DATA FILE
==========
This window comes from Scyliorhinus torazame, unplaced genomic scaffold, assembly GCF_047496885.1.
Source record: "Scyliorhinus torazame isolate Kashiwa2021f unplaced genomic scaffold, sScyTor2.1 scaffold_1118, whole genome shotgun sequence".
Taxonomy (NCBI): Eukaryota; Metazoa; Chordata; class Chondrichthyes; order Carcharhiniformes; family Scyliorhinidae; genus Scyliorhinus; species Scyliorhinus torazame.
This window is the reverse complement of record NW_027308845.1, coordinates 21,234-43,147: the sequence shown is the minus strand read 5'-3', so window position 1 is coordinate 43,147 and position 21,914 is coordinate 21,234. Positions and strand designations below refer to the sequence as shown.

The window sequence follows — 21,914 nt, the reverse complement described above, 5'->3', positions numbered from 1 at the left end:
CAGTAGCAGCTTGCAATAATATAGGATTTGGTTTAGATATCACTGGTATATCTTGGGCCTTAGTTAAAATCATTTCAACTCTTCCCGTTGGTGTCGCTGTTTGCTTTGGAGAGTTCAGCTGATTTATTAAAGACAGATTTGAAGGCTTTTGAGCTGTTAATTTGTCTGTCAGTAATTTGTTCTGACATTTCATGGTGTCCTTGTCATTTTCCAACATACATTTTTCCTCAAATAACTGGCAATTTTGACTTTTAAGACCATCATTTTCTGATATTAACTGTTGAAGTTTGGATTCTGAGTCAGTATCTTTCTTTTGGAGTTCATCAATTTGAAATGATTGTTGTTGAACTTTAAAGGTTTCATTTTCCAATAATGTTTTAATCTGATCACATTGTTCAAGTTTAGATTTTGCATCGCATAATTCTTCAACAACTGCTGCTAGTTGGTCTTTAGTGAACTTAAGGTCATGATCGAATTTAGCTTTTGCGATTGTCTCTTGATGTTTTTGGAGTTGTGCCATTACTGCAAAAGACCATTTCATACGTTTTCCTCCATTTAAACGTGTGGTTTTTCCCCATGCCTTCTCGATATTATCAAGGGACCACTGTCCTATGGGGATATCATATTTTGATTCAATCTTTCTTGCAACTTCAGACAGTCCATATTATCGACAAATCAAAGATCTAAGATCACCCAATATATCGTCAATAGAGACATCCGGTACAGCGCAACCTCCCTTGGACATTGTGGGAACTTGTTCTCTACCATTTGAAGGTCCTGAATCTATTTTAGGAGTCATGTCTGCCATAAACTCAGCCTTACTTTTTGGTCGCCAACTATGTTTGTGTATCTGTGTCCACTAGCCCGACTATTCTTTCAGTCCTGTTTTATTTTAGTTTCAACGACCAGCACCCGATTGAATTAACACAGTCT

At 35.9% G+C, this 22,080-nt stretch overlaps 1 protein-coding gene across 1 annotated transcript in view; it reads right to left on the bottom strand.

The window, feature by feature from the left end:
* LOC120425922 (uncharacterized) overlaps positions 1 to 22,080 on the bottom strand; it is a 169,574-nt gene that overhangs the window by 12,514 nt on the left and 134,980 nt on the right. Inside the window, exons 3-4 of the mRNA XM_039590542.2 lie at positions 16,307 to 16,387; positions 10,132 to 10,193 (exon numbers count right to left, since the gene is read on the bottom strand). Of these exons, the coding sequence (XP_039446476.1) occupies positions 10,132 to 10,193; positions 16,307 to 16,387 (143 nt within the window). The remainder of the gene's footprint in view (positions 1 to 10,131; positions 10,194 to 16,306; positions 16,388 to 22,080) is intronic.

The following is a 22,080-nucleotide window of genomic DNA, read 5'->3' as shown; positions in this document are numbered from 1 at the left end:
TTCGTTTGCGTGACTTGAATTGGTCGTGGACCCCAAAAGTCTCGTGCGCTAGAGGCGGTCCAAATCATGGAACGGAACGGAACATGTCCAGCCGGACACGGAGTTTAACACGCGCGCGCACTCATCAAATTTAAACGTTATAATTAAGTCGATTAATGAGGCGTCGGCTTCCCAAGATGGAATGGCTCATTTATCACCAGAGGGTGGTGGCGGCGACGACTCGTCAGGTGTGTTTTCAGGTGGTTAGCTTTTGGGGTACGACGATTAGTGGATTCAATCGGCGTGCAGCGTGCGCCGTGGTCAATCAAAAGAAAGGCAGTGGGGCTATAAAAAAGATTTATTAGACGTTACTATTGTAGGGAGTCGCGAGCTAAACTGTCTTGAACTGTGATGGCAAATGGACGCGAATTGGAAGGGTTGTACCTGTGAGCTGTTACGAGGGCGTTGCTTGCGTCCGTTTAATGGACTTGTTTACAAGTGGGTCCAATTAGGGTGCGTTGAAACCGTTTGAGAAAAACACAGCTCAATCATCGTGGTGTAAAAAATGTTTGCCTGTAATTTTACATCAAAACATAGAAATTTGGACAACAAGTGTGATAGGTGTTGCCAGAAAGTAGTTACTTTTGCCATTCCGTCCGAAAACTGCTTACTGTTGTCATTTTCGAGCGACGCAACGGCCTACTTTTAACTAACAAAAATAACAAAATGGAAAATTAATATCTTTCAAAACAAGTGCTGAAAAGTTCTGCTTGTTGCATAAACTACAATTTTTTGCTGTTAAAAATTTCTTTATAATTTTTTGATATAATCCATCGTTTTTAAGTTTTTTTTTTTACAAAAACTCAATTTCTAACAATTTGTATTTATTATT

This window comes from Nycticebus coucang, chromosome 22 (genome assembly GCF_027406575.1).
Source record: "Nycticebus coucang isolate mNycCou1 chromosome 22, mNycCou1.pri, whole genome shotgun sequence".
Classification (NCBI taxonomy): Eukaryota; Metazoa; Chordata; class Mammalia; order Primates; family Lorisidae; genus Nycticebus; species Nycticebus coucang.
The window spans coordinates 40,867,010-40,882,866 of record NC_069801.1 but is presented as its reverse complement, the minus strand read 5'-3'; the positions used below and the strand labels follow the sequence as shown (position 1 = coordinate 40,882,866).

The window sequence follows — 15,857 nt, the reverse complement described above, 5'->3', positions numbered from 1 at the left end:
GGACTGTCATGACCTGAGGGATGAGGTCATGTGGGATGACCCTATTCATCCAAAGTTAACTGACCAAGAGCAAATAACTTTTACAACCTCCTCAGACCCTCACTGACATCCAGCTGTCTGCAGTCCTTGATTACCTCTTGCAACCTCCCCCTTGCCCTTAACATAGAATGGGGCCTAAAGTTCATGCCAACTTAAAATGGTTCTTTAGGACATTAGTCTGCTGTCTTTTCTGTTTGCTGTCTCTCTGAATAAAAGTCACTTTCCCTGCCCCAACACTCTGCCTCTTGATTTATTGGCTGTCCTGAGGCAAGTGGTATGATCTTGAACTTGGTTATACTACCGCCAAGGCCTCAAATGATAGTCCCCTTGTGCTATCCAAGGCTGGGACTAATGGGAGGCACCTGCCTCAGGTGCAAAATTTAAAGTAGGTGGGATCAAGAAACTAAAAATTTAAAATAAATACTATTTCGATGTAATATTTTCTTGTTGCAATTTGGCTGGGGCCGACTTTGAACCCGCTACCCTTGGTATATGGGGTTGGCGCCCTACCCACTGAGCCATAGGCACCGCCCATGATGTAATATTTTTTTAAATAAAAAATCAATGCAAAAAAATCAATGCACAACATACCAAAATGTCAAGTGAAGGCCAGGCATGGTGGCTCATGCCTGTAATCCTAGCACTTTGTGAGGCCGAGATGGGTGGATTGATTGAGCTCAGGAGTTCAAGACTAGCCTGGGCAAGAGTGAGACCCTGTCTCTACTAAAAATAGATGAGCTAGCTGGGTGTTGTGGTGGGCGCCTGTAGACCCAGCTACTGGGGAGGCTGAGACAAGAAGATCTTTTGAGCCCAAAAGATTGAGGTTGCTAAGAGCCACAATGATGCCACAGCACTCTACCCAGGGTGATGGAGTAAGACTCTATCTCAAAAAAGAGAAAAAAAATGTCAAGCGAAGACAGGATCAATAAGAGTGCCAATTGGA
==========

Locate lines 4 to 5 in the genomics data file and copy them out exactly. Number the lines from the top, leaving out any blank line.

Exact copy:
This window is the reverse complement of record NW_027308845.1, coordinates 21,234-43,147: the sequence shown is the minus strand read 5'-3', so window position 1 is coordinate 43,147 and position 21,914 is coordinate 21,234. Positions and strand designations below refer to the sequence as shown.

The window sequence follows — 21,914 nt, the reverse complement described above, 5'->3', positions numbered from 1 at the left end: